By Fiona Leung on Apr 14, 2020
Following a solid tax planning strategy throughout the year is an integral part of any financial plan, but there are special considerations to make as the year comes to a close that can help maximize your refund or minimize your liability.
Are you taking advantage of the following tax-saving strategies with your return?
- Maximize Retirement Contributions to Traditional IRAs
Far too many taxpayers fail to take advantage of their annual retirement contribution limits and miss out on reducing their taxable income. Traditional IRA contributions are made with pre-tax dollars and aren’t taxed until withdrawal, so maximizing contributions could actually keep some individuals from running over into a higher income tax bracket. Contributions to 401(k)s and 403(b)s must be made by December 31st to impact your 2020 taxes, but the deadline for making traditional IRA contributions is April 15, 2021.
- Contribute to Charity
Donating to your favorite charity is a surefire way to reduce your taxable income, but there are a number of options to explore.
- Donate cash or goods to a qualifying charity. Collect and file all receipts with your return.
- Contribute to a Donor-Advised Fund (DAF). This strategy allows donors to allocate a lump sum of funds to be distributed to various charities over multiple years. This works especially well if the individual has earned a higher than average income and is looking to offset the increased income right away.
- Donate your Required Minimum Distribution (RMD). Owners over age 70 ½ can transfer up to $100,000 tax-free directly from their IRA to a qualified charity. Keep in mind that charitable contributions can only be made from IRAs, so you may need to first perform a rollover if you’re looking to use funds from a non-qualifying account.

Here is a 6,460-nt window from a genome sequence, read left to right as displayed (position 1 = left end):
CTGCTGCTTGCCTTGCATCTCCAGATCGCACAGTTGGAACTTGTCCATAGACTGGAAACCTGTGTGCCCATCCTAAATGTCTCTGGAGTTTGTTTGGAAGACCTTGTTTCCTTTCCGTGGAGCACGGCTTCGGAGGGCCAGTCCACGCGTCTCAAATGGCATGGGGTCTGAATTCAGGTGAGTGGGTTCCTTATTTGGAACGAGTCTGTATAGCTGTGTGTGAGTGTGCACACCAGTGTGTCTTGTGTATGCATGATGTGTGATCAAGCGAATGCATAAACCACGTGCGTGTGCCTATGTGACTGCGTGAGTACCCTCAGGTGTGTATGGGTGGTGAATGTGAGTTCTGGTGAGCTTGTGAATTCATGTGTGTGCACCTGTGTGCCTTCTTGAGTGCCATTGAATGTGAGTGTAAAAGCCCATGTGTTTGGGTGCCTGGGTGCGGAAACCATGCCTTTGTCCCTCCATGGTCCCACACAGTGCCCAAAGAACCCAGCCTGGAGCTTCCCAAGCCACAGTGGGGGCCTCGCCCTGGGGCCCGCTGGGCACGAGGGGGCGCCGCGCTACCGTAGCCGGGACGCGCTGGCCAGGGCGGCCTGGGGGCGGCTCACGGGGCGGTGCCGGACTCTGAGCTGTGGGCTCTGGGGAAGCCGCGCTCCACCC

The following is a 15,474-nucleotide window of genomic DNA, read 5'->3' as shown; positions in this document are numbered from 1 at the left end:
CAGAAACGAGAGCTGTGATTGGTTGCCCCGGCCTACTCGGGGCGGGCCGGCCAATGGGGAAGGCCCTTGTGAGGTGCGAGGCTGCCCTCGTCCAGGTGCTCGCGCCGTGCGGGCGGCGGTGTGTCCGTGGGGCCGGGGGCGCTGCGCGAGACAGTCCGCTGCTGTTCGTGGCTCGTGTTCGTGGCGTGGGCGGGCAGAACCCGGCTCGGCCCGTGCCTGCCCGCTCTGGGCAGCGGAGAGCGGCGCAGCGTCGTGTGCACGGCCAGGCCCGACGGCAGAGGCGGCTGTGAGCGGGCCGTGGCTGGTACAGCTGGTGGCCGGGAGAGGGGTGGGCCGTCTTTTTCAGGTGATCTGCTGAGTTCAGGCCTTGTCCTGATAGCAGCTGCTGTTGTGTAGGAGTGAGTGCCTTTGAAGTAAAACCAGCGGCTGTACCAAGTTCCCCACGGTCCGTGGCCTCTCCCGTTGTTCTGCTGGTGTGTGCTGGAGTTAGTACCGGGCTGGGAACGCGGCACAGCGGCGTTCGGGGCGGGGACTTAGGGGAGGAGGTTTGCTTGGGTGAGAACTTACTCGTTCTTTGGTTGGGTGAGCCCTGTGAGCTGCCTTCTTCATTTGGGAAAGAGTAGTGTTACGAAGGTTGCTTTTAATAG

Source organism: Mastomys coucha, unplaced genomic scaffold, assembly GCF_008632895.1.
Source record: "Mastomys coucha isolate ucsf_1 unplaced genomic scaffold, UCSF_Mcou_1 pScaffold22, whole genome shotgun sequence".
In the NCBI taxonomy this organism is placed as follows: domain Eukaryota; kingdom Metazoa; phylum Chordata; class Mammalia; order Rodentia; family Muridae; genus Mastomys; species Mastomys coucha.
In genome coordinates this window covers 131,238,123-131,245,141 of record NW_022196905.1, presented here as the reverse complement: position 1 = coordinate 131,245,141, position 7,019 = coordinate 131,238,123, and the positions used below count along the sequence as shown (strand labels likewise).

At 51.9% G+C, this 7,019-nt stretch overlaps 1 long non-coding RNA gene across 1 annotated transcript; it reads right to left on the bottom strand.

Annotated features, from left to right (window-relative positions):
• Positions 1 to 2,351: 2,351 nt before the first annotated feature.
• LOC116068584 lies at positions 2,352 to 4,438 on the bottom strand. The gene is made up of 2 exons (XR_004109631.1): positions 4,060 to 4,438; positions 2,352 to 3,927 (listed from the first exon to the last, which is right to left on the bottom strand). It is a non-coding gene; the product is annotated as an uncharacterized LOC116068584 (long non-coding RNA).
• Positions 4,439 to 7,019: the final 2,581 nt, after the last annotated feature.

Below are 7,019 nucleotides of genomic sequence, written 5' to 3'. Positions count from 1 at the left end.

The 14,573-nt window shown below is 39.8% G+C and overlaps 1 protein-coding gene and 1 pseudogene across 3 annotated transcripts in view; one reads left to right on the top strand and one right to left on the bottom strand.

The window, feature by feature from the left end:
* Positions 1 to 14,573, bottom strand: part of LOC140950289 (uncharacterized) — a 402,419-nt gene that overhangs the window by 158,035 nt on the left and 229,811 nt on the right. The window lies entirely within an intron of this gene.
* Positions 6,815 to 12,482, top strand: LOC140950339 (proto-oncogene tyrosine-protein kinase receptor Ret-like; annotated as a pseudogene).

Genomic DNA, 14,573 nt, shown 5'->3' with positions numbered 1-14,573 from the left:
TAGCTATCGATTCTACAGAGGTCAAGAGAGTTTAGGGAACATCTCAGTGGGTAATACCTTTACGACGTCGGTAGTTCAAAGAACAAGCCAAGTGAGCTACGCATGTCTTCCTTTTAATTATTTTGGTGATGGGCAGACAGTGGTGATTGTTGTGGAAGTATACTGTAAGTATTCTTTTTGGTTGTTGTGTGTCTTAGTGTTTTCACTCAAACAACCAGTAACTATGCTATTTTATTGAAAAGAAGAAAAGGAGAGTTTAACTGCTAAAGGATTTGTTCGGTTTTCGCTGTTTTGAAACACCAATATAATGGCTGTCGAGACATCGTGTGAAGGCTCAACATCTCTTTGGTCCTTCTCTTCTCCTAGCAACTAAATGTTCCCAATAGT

- Defer Income
For business owners, deferring income is an essential factor in year-end tax planning. Think of which items or expenses you may be able to pay out after the new year, such as employee bonuses or income paid to yourself. Pushing these expenses out will be especially helpful for those who anticipate earning less income the following year.
- Take Deductions Early
The other side of the business planning strategy is accelerating expenses that can be used as deductions in the current year. For example, if you know you will be hiring an outsourced vendor in January, you may request to pay for their services in advance in order to deduct them from your current year’s income. Other deductions could include interest payments or medical deductions.
- Tax-Loss Harvesting
This strategy involves intentionally selling investments at a loss in order to offset (a) capital gains that resulted from selling securities or (b) up to $3,000 in non-investment income. However, there is a limitation to this practice. In order to prevent taxpayers from taking advantage of this perk, the IRS implements the “wash-sale” rule which nullifies a loss claim if the same or nearly identical security is re-purchased within 30 days of the sale.
Like with any plan worth implementing, preparation is essential—especially when time-sensitive moves and deadlines are involved.
*This content is developed from sources believed to be providing accurate information. The information provided is not written or intended as tax or legal advice and may not be relied on for purposes of avoiding any Federal tax penalties. Individuals are encouraged to seek advice from their own tax or legal counsel. Individuals involved in the estate planning process should work with an estate planning team, including their own personal legal or tax counsel. Neither the information presented nor any opinion expressed constitutes a representation by us of a specific investment or the purchase or sale of any securities. Asset allocation and diversification do not ensure a profit or protect against loss in declining markets. This material was developed and produced by Advisor Websites to provide information on a topic that may be of interest. Copyright 2022 Advisor Websites.